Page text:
Reducing dexamethasone antiemetic prophylaxis during the COVID-19 pandemic: recommendations from Ontario, Canada.


People with cancer face an elevated risk of infection and severe sequelae from COVID-19. Dexamethasone is commonly used for antiemetic prophylaxis with systemic therapy for cancer. However, dexamethasone is associated with increased risk of viral and respiratory infections, and causes lymphopenia, which is associated with worse outcomes during COVID-19 infections. Our purpose was to minimize dexamethasone exposure during antiemetic prophylaxis for systemic therapy for solid tumors during the COVID-19 pandemic, while maintaining control of nausea and emesis. We convened an expert panel to systematically review the literature and formulate consensus recommendations. No studies considered the impact of dexamethasone-based antiemetic regimens on the risk and severity of COVID-19 infection. Expert consensus recommended modifications to the 2019 Cancer Care Ontario Antiemetic Recommendations. Clinicians should prescribe the minimally effective dose of dexamethasone for antiemetic prophylaxis. Single-day dexamethasone dosing is recommended over multi-day dosing for regimens with high emetogenic risk excluding high-dose cisplatin, preferably in combination with palonosetron, netupitant, and olanzapine. For regimens with low emetogenic risk, 5-HT3 antagonists are recommended over dexamethasone.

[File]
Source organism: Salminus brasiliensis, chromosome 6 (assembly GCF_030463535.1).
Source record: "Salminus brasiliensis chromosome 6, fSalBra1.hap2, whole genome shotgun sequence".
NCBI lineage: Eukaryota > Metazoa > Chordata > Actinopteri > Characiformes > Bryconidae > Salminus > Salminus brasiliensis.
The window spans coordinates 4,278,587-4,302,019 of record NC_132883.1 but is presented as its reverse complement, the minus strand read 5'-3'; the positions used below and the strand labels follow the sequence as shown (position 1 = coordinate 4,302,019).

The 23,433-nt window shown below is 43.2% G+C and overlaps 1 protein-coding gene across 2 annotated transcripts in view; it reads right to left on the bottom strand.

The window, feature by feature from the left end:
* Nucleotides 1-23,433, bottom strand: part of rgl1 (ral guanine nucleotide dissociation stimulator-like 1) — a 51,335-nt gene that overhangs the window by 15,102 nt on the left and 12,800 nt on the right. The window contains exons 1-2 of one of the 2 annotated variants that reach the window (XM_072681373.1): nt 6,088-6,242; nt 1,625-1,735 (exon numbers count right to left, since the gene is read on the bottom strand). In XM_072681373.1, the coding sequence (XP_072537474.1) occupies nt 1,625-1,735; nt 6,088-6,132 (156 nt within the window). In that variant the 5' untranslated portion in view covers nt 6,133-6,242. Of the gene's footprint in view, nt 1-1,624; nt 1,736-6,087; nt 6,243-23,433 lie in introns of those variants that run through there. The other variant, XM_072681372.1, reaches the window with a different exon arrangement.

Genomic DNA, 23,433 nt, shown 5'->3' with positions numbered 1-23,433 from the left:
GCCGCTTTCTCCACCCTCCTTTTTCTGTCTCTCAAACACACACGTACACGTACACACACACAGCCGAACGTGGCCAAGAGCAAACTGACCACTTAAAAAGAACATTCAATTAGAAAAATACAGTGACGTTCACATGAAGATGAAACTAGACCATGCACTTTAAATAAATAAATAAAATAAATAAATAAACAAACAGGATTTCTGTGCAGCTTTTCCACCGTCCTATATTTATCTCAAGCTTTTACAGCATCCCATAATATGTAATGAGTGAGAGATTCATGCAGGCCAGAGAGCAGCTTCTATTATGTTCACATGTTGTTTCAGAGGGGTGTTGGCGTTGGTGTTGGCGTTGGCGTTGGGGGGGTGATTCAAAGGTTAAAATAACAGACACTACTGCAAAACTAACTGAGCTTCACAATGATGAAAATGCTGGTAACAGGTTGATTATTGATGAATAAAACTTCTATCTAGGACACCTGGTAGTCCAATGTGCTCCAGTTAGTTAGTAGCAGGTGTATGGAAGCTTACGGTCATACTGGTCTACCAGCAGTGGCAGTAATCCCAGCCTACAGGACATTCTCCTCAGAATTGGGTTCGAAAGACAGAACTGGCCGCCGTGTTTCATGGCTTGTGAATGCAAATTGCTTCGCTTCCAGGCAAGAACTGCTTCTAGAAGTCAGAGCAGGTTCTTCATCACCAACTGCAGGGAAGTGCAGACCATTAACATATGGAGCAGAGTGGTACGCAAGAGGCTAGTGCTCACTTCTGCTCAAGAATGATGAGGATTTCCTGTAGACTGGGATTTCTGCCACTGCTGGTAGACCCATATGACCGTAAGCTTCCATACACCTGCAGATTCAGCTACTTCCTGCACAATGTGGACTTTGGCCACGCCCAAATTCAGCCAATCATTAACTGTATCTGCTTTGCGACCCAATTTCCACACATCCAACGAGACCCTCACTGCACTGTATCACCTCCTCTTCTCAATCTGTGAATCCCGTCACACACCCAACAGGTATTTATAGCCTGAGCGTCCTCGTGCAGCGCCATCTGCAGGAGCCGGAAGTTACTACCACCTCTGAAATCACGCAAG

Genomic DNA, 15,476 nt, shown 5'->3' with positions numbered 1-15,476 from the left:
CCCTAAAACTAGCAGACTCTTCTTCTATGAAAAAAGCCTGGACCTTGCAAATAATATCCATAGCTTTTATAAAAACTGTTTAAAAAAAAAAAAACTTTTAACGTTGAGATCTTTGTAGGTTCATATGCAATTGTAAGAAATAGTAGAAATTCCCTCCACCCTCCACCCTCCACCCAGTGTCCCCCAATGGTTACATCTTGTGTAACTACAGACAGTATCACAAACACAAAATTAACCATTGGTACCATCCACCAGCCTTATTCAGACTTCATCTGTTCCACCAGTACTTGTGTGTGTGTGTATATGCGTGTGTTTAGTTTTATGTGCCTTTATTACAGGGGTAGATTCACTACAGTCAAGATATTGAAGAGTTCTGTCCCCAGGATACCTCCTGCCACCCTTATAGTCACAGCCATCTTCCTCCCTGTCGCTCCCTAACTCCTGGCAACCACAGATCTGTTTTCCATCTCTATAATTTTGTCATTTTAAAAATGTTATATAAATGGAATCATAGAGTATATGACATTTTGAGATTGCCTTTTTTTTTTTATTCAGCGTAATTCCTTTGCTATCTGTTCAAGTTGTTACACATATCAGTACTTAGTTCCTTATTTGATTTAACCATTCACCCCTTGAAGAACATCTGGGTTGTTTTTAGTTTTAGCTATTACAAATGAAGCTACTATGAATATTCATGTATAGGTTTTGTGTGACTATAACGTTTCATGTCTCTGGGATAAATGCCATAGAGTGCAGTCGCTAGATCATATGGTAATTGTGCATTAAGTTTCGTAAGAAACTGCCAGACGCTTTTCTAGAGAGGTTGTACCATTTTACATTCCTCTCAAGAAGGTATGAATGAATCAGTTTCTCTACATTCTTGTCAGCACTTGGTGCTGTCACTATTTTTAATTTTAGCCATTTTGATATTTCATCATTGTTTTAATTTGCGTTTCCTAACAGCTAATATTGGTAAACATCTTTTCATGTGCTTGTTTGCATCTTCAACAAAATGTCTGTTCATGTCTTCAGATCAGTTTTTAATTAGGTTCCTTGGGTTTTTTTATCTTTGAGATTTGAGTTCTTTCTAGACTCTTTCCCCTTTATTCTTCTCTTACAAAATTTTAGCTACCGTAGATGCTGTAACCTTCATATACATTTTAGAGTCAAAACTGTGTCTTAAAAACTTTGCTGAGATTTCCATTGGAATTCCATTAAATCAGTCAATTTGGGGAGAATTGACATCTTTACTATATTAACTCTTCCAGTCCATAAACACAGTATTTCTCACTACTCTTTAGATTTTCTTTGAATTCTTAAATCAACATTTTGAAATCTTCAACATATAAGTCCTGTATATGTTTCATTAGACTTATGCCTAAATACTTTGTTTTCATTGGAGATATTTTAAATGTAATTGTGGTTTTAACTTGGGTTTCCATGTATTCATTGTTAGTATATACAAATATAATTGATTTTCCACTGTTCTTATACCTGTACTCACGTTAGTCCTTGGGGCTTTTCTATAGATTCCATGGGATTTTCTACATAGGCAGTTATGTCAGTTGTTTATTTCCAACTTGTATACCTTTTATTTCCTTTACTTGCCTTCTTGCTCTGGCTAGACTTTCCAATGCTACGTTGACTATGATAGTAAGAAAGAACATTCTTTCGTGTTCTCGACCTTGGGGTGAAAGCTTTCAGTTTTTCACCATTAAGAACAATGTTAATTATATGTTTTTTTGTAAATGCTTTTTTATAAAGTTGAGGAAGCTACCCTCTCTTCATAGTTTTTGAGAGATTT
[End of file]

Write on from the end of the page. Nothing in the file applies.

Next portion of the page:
In Supportive care in cancer : official journal of the Multinational Association of Supportive Care in Cancer
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